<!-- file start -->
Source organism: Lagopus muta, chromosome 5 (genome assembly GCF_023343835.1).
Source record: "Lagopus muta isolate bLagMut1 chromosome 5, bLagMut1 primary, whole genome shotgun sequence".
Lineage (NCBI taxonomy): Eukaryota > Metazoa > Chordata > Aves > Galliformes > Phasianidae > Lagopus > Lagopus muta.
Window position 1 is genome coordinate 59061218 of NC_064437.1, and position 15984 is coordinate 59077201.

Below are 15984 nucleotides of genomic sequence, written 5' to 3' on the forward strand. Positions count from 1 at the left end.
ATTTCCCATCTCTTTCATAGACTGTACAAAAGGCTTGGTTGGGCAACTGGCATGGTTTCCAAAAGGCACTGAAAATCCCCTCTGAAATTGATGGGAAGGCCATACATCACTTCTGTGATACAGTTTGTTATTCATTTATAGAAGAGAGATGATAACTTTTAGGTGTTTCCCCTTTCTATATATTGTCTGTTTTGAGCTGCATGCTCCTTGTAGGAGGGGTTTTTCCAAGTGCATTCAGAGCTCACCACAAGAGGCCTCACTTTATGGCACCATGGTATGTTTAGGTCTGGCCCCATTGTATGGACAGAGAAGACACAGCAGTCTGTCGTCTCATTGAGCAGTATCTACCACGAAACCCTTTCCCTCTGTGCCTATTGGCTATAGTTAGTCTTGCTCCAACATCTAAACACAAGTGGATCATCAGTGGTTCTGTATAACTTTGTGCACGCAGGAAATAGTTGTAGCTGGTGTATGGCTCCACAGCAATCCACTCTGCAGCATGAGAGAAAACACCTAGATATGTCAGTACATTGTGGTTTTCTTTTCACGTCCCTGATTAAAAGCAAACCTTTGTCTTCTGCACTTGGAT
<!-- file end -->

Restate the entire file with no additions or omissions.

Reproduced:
Source organism: Lagopus muta, chromosome 5 (genome assembly GCF_023343835.1).
Source record: "Lagopus muta isolate bLagMut1 chromosome 5, bLagMut1 primary, whole genome shotgun sequence".
Lineage (NCBI taxonomy): Eukaryota > Metazoa > Chordata > Aves > Galliformes > Phasianidae > Lagopus > Lagopus muta.
Window position 1 is genome coordinate 59061218 of NC_064437.1, and position 15984 is coordinate 59077201.

Below are 15984 nucleotides of genomic sequence, written 5' to 3' on the forward strand. Positions count from 1 at the left end.
ATTTCCCATCTCTTTCATAGACTGTACAAAAGGCTTGGTTGGGCAACTGGCATGGTTTCCAAAAGGCACTGAAAATCCCCTCTGAAATTGATGGGAAGGCCATACATCACTTCTGTGATACAGTTTGTTATTCATTTATAGAAGAGAGATGATAACTTTTAGGTGTTTCCCCTTTCTATATATTGTCTGTTTTGAGCTGCATGCTCCTTGTAGGAGGGGTTTTTCCAAGTGCATTCAGAGCTCACCACAAGAGGCCTCACTTTATGGCACCATGGTATGTTTAGGTCTGGCCCCATTGTATGGACAGAGAAGACACAGCAGTCTGTCGTCTCATTGAGCAGTATCTACCACGAAACCCTTTCCCTCTGTGCCTATTGGCTATAGTTAGTCTTGCTCCAACATCTAAACACAAGTGGATCATCAGTGGTTCTGTATAACTTTGTGCACGCAGGAAATAGTTGTAGCTGGTGTATGGCTCCACAGCAATCCACTCTGCAGCATGAGAGAAAACACCTAGATATGTCAGTACATTGTGGTTTTCTTTTCACGTCCCTGATTAAAAGCAAACCTTTGTCTTCTGCACTTGGAT